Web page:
But because this would have signified little to us, if we be still unable to perform our duty, and to obey that law which God hath given us, and to the obedience whereof he hath promised so great a reward; therefore that nothing might be wanting to excite and encourage our obedience, our blessed Saviour, after he had made our duty as strict as pofsible, left we should faint and be discouraged under an apprehension of the impossibility, or extreme difficulty of performing what he requires of us, is pleased to promise an assistance equal to the difficulty of our duty, and our inability of ourselves to perform it; knowing that we are without strength, and that no. thing is a greater discouragement to men from attempting any thing, than an apprehension that they have not sufficient strength to go through with it, not being able of themselves alone to do it, and defpairing of assistance from any other.
And this is the great discouragement that most men ly under, as to the business of religion; they are conscious to themselves of their own weakness, and not sufficiently persuaded of the divine assistance; like the lame man in the gospel, that lay at the pool of Bethesda to be healed; he was not able to go in himself, and none took that pity on him as to help him in.
Hence it comes to pass, that a great many are disheartened from engaging in the ways of religi. on, because some spies, those who have only taken a superficial view of religion, have brought up an evil report upon that good land, which they pretend to have searched, saying, as they of old did, when they returned from searching the land of Canaan, Nuinb. xiii. 31, 32, 33. We be not able to go up a. gainst the people, for they are stronger than we : And they brought up an evil report npon the land which they had searched, unto the children of Israel, saying, The land through which we have gone to search it, is a land that eateth up the inhabitants thereof, and all the people that we saw in it, are men of a great stature. And there we saw the giants, the fons of Anak, which come of the giants; and we were in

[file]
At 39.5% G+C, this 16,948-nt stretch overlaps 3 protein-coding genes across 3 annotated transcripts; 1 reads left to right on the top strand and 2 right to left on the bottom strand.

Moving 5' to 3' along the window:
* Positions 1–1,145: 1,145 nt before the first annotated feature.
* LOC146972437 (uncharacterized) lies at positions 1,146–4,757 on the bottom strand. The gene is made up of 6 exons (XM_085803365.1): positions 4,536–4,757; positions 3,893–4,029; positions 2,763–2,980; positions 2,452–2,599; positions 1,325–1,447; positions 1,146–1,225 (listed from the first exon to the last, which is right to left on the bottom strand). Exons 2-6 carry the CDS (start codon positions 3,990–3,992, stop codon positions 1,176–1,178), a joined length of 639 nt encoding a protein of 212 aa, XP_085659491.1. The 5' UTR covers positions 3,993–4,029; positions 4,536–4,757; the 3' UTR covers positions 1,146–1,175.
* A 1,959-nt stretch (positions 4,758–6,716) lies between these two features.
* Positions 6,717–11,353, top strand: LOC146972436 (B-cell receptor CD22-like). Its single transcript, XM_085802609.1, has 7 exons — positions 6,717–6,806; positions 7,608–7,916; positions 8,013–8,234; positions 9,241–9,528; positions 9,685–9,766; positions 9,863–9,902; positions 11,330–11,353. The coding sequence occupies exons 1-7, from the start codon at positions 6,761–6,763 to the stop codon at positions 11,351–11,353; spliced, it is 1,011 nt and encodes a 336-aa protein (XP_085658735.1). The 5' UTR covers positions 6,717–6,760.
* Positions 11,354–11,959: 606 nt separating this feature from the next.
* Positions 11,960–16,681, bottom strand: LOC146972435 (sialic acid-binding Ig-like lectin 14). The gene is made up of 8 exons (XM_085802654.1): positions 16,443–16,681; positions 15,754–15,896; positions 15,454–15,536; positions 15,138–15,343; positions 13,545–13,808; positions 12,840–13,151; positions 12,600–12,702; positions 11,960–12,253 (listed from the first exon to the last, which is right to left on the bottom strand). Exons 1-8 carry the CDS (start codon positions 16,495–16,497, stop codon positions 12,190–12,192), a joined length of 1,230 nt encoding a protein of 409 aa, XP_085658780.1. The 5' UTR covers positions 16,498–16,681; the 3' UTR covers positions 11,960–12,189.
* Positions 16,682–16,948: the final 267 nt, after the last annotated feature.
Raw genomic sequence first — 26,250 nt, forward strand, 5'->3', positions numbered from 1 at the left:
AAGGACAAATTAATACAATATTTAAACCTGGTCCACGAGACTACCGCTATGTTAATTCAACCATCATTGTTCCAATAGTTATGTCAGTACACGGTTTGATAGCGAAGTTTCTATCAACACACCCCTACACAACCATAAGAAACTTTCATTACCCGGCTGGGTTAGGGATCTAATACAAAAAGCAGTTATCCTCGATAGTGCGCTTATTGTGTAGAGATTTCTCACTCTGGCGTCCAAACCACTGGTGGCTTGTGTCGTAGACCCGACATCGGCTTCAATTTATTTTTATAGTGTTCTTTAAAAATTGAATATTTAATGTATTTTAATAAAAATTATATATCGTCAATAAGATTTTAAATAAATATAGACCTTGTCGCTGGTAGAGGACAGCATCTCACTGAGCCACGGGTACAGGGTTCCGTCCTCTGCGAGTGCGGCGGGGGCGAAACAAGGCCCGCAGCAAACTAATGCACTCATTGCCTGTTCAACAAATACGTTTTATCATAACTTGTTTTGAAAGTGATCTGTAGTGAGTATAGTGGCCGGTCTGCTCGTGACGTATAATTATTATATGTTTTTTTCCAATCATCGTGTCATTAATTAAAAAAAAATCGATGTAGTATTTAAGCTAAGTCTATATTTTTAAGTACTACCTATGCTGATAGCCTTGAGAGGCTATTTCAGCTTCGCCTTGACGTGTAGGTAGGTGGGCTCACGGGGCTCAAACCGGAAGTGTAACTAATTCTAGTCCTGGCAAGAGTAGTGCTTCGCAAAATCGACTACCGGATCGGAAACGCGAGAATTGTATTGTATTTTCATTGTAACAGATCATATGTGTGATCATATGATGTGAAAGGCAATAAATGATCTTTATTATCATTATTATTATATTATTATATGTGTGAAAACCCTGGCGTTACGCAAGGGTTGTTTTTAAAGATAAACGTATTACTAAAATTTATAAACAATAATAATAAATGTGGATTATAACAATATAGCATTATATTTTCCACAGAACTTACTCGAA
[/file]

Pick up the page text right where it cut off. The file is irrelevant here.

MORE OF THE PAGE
our own fight as grashoppers, and so we were in their fight. Just thus we are apt to misrepresent religion to ourselves, as if the difficulties of it were insupportable, and the enemies which we are to encounter, were infinitely too strong for us; not considering that the Lord is with us, and notwithftanding our own impotency and weakness, yet by his strength we inay be (as St. Paul expresleth it) more than conquerors.
Therefore to remove this discouragement, and to put life into the endeavours of men, our blessed Saviour assures us, that God is ready to assist us, and to supply our weakness and want of strength by a power from above, even by giving us his Holy Spirit, which is a Spirit of might and of power, and of the fear of the Lord, as he is called by the Prophet ; and be is ready to bestow so great a gift upon us on the .easiest terms and conditions imaginable; if we will but ask this blessing of bim, How much more Mall your heavenly Father give the Holy Spirit to them, that ask him?